Imaging tests, or radiology tests, take pictures of the inside of your body for your doctor’s review. These tests help find cancer, how far it has spread and whether your cancer treatment works for you.
Imaging tests take pictures of the inside of your body by sending energy through it. This energy includes x-rays, sound waves, radioactive particles or magnetic fields, depending on the type of test. Your body tissues change the energy, creating an image. The images help your doctor and other professionals see your cancer and changes it causes.
Imaging tests provide information for your doctors. This information includes:
Imaging tests make up part of your cancer diagnosis and treatment. They work with other types of tests and treatments for a full picture of your health. Tests commonly ordered with imaging studies include physical exams, blood work and other lab tests.
People with cancer usually undergo imaging tests like X-rays or CT scans before starting treatment. These images form a baseline upon which future images track changes.
No tests exist without limits. Imaging studies have their limits, too. Imaging helps your treatment team find large cancer cell groups, for example. But they do not show cancer cells in low numbers. So even if your imaging tests look clear of cancer after treatment, your treatment may continue to get rid of any surviving cancer cells. After all, even one cancer cell can start a tumor. The goal of your treatment is to kill these problem cells before that tumor can begin.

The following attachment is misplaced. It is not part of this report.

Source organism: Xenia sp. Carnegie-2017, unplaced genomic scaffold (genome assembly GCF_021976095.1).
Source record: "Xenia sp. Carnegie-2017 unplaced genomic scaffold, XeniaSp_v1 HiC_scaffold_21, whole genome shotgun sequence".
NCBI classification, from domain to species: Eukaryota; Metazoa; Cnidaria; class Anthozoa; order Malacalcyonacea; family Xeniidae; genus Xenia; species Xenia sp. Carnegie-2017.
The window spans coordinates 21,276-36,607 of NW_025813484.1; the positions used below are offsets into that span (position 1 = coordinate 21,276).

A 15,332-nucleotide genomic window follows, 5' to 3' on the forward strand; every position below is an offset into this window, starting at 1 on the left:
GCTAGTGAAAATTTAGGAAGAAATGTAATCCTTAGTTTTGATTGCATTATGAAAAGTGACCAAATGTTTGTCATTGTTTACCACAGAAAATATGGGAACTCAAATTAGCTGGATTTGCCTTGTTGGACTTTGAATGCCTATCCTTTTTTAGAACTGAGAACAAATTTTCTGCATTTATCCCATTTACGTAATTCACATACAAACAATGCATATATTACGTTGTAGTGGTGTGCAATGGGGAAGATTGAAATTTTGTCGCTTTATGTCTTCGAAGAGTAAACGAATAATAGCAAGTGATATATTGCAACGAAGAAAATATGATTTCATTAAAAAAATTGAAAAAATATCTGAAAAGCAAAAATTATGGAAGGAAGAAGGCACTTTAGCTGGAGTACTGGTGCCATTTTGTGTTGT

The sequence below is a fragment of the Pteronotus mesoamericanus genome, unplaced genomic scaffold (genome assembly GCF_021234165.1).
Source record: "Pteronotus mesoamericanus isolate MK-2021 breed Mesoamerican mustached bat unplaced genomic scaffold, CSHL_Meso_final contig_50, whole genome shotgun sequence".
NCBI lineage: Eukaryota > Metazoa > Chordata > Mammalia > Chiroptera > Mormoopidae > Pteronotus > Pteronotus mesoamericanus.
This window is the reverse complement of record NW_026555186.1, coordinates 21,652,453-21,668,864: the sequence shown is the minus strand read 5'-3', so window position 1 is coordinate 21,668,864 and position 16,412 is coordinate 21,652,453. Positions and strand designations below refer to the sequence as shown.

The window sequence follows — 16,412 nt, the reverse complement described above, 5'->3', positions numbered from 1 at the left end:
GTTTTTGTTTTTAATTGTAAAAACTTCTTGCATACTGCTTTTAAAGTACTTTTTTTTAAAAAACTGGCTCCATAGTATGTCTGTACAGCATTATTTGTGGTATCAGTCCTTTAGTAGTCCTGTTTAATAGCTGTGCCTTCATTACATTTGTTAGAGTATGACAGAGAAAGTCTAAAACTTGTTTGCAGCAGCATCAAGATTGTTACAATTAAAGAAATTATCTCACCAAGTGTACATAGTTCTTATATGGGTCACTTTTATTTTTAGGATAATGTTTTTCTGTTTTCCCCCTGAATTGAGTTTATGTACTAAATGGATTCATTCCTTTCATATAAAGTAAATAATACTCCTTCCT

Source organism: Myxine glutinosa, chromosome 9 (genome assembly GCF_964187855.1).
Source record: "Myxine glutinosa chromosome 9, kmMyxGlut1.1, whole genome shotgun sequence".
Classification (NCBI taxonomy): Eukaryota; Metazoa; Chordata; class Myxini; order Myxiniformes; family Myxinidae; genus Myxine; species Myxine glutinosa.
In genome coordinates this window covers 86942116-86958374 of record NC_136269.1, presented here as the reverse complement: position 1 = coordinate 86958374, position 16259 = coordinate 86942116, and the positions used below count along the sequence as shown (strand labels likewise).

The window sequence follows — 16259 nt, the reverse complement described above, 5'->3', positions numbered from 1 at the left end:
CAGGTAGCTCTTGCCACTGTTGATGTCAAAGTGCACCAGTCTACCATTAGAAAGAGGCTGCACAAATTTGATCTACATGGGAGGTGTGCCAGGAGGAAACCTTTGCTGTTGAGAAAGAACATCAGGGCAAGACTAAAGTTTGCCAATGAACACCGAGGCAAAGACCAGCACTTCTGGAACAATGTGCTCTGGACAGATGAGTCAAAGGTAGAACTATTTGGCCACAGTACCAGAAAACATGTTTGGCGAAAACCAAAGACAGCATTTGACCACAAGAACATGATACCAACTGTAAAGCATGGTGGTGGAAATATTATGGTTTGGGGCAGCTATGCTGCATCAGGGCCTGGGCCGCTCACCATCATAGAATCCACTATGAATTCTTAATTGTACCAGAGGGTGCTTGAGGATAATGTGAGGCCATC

Imaging tests also sometimes show abnormalities that look like cancer, but are proven wrong by other tests. This is why imaging tests rarely provide the only picture of your cancer to your treatment team.
There are many different kinds of scans and imaging tests used for cancer. These include:
Your doctor orders imaging tests based on several factors, such as:
When your doctor orders an imaging test, ask whatever question you need to ask to feel well-informed about this part of your cancer diagnosis and treatment. Some of these questions may include whether your insurance covers the imaging test, what risks or side effects potentially occur after undergoing the test and where your test will take place. Some tests require special preparation, such as fasting or use of radioactive materials or dyes. For any imaging study, talk to your treatment team for the most updated information and discussion of any expectations or available options.